Tales From the Recession: The Ins and Outs of Manhattan's $200,000 Fish Tanks

If you hate your life, pause, and consider that it could be much worse: "I get calls at quarter to 12 on New Year's Eve," says Ralph Ammirati, who tends to the maxed out aquariums of New York's megarich.

The NY Times paddles into the at once incredibly cool and incredibly grotesque world of people who have enough money to agonize over which tint to colorize their $600 fish: "Not pink," muses one TriBeCa resident. "Alan, go to the turquoise." Her 450-gallon aquarium, controlled by a remote touchpad, can be filled with a variety of lights—though blue is the favorite. "I think they like that," quips her husband, as he stares into the deep. The lighting gear runs on the same software that powers Broadway performances and rock concerts, Alan likes to tell guests.

Tales From the Recession: The Ins and Outs of Manhattan's $200,000 Fish Tanks

Mega-aquariums are supplanting expensive cars, attractive children, and ugly art as the go-to status symbol of the conspicuously consuming, according to Christopher Stevens, a Manhattan-based interior designer. "They have a collection of cars, of motorcycles, of art, they have three dogs," Mr. Stevens said. "It's like, ‘What else, what's the next thing to wow my friends?'" This sounds like a serious problem!

Tales From the Recession: The Ins and Outs of Manhattan's $200,000 Fish Tanks

The serious answer? Vast volumes of imported saltwater, $6,000 pet sharks, and increasingly daring designs. Case in point: a 700-gallon (enough to fill midsize car) tank, weighing 6,000 pounds, suspended from the ceiling of a West Village townhouse. The setup is so large that the requisite pumps and filters occupy an entire walk-in closet and part of the building's rooftop.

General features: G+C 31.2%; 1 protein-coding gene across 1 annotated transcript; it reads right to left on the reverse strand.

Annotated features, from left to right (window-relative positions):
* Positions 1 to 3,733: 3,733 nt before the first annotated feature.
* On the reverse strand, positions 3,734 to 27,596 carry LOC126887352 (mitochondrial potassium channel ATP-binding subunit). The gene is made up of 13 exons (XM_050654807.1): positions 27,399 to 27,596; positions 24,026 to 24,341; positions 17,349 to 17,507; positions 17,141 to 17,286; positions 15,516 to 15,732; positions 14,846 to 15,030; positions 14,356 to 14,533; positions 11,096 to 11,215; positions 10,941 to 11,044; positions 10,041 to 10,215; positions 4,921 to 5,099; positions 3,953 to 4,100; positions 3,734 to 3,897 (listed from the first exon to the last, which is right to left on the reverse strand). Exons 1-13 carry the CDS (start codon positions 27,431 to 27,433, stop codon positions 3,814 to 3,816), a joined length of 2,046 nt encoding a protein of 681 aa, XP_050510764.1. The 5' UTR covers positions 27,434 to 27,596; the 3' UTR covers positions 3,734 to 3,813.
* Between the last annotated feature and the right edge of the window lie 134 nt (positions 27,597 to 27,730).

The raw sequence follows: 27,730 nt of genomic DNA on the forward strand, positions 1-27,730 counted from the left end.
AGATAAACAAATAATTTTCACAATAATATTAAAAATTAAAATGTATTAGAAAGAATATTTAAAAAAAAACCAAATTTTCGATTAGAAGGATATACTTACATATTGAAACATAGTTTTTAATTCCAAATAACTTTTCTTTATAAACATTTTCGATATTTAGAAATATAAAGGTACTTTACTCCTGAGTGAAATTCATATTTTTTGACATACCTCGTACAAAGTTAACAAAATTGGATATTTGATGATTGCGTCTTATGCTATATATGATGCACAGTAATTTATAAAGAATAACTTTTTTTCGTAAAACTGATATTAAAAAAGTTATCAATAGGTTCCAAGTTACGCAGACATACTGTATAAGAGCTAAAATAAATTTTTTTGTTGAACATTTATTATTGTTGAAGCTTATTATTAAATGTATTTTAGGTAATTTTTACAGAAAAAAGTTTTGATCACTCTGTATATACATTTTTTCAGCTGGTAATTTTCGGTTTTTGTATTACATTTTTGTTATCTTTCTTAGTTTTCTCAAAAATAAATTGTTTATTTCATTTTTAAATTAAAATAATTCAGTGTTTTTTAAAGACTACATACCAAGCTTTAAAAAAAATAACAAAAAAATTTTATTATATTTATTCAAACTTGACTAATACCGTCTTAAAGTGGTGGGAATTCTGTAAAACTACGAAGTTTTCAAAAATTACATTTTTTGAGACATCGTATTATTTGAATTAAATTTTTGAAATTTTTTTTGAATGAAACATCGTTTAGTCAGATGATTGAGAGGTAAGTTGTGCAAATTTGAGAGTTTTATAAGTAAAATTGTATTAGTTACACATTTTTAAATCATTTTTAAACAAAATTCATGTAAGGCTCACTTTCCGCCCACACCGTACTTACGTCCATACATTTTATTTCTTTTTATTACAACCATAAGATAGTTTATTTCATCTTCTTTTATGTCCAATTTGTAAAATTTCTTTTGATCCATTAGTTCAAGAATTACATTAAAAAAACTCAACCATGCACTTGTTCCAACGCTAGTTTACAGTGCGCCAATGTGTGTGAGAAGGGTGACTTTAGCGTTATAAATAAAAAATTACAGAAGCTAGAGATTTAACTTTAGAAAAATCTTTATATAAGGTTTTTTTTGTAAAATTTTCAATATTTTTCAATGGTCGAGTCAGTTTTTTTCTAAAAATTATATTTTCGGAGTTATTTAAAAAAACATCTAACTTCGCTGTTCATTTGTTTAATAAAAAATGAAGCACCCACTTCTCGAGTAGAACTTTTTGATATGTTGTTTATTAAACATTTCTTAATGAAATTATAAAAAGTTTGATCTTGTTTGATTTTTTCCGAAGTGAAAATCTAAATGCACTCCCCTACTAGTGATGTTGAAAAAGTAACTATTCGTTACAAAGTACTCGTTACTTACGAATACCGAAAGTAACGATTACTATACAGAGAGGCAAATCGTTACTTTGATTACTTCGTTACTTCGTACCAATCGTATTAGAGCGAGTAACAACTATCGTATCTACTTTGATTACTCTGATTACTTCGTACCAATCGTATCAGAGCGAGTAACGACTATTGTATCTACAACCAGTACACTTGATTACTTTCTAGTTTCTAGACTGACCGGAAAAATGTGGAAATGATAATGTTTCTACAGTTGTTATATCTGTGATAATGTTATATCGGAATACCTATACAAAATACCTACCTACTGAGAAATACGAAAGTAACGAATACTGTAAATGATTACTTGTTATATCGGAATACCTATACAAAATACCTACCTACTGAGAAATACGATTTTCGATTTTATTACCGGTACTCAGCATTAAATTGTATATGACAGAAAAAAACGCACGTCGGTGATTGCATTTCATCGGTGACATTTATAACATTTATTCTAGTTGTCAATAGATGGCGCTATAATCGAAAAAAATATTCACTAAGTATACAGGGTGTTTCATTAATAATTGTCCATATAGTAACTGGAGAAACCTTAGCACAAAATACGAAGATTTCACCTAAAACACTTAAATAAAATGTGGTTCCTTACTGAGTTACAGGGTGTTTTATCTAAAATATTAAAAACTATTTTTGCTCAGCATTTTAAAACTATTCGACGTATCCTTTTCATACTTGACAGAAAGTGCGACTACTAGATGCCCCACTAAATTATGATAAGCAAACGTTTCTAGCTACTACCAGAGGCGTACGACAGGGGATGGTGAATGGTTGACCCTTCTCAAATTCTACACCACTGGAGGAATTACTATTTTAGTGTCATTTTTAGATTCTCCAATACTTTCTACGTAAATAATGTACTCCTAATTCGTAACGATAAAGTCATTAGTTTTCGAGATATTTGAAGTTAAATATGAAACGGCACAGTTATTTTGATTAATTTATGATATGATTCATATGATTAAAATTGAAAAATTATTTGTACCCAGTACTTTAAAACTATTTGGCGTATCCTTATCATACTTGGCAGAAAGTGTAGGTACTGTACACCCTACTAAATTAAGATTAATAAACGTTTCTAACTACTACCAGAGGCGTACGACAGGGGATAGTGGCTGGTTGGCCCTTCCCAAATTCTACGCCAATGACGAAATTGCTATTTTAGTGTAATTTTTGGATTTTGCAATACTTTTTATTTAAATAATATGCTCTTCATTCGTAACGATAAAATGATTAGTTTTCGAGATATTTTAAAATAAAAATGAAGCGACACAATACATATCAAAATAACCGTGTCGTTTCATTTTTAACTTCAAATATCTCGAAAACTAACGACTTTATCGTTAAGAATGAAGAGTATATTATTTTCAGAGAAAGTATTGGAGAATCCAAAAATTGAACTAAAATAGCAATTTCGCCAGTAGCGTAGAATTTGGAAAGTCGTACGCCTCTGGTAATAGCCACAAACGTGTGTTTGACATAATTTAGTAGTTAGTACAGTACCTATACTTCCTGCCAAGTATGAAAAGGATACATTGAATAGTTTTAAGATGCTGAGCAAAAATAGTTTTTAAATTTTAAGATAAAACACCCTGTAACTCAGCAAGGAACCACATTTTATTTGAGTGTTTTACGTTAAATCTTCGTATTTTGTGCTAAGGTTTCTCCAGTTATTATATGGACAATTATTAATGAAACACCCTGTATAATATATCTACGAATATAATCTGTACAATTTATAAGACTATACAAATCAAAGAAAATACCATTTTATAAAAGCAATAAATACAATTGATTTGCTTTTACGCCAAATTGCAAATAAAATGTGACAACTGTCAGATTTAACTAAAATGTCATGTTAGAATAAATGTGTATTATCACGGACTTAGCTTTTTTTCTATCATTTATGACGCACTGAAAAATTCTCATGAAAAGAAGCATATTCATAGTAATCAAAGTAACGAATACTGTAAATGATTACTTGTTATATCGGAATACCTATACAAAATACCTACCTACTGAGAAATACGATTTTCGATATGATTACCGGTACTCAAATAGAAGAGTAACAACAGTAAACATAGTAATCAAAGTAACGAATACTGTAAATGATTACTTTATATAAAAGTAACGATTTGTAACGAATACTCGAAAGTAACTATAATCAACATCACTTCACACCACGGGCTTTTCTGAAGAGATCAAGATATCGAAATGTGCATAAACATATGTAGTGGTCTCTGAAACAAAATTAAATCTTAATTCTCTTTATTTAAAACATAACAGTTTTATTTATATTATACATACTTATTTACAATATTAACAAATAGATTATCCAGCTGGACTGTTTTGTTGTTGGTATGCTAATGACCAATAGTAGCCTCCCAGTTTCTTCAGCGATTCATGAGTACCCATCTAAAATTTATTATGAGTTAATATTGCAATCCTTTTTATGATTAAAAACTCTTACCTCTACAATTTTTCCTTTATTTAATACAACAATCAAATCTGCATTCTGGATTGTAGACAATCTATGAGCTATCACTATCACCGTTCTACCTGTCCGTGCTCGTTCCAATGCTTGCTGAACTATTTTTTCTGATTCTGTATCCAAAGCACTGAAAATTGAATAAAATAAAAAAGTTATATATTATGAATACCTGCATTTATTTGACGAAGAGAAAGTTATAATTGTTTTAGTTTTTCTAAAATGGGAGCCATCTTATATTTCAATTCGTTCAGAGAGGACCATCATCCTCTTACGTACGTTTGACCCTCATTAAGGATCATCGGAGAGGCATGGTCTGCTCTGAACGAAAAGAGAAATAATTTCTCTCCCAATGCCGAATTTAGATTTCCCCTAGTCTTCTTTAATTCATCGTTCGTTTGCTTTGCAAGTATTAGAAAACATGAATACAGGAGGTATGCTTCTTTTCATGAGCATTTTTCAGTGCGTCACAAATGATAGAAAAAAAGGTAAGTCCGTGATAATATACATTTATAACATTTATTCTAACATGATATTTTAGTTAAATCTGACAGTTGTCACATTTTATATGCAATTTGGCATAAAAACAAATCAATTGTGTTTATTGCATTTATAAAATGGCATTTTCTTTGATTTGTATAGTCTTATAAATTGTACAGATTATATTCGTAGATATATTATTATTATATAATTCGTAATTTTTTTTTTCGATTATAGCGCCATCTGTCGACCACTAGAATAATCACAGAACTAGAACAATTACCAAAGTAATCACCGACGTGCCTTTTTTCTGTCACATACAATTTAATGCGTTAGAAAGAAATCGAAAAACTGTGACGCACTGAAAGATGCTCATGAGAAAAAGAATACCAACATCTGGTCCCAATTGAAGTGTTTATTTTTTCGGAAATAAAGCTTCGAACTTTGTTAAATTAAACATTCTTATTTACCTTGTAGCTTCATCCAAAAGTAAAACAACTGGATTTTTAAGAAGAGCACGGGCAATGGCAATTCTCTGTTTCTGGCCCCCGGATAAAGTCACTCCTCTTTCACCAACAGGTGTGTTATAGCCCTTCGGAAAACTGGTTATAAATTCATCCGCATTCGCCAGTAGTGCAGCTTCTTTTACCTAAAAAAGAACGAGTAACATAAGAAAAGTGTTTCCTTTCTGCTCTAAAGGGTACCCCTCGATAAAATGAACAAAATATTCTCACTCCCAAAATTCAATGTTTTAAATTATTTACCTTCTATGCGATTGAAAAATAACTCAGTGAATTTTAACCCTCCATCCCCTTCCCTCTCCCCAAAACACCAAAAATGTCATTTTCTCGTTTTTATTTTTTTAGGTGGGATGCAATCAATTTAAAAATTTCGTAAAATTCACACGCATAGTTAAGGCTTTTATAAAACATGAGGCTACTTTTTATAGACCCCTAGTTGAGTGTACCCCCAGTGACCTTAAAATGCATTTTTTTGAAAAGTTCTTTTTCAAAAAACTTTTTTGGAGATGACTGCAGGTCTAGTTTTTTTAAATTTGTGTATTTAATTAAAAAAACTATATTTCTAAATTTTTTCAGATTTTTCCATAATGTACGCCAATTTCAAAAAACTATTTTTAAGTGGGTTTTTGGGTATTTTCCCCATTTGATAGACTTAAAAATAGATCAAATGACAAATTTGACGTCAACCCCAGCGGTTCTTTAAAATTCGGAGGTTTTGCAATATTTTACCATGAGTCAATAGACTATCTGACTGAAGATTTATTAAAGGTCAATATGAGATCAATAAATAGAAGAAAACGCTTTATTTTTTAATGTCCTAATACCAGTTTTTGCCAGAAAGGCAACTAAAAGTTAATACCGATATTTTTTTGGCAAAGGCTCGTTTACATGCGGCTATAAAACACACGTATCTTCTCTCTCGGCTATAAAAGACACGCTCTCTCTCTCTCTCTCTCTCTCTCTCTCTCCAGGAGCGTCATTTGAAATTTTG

But, whatever, that's just a rectangular tank. Even from the ceiling, that's so pedestrian. Those looking for more aquatic oomph might choose to install the also ceiling-mounted Spacearium—available in sizes from five to eight feet long—which conceals its own pumping and filtration machinery and offers a 360 degree view of its insides, like a floating LCD screen. Only, you know, more expensive by an order of magnitude.

Tales From the Recession: The Ins and Outs of Manhattan's $200,000 Fish Tanks

Who is buying these supertanks? Not sea creature enthusiasts: "I would say 95 percent of our residential customers never had an aquarium before," says a luxury aquarium purveyor, "and weren't even considering one in the first place until they bumped into our product in a magazine or shows." Let this put your most recent impulse buy in perspective.

And now, back to my apartment hunt. Does anyone in TriBeCa have room for me in their tank? [NY Times]
Photos by Robert Presutti and Trevor Tondro for The New York Times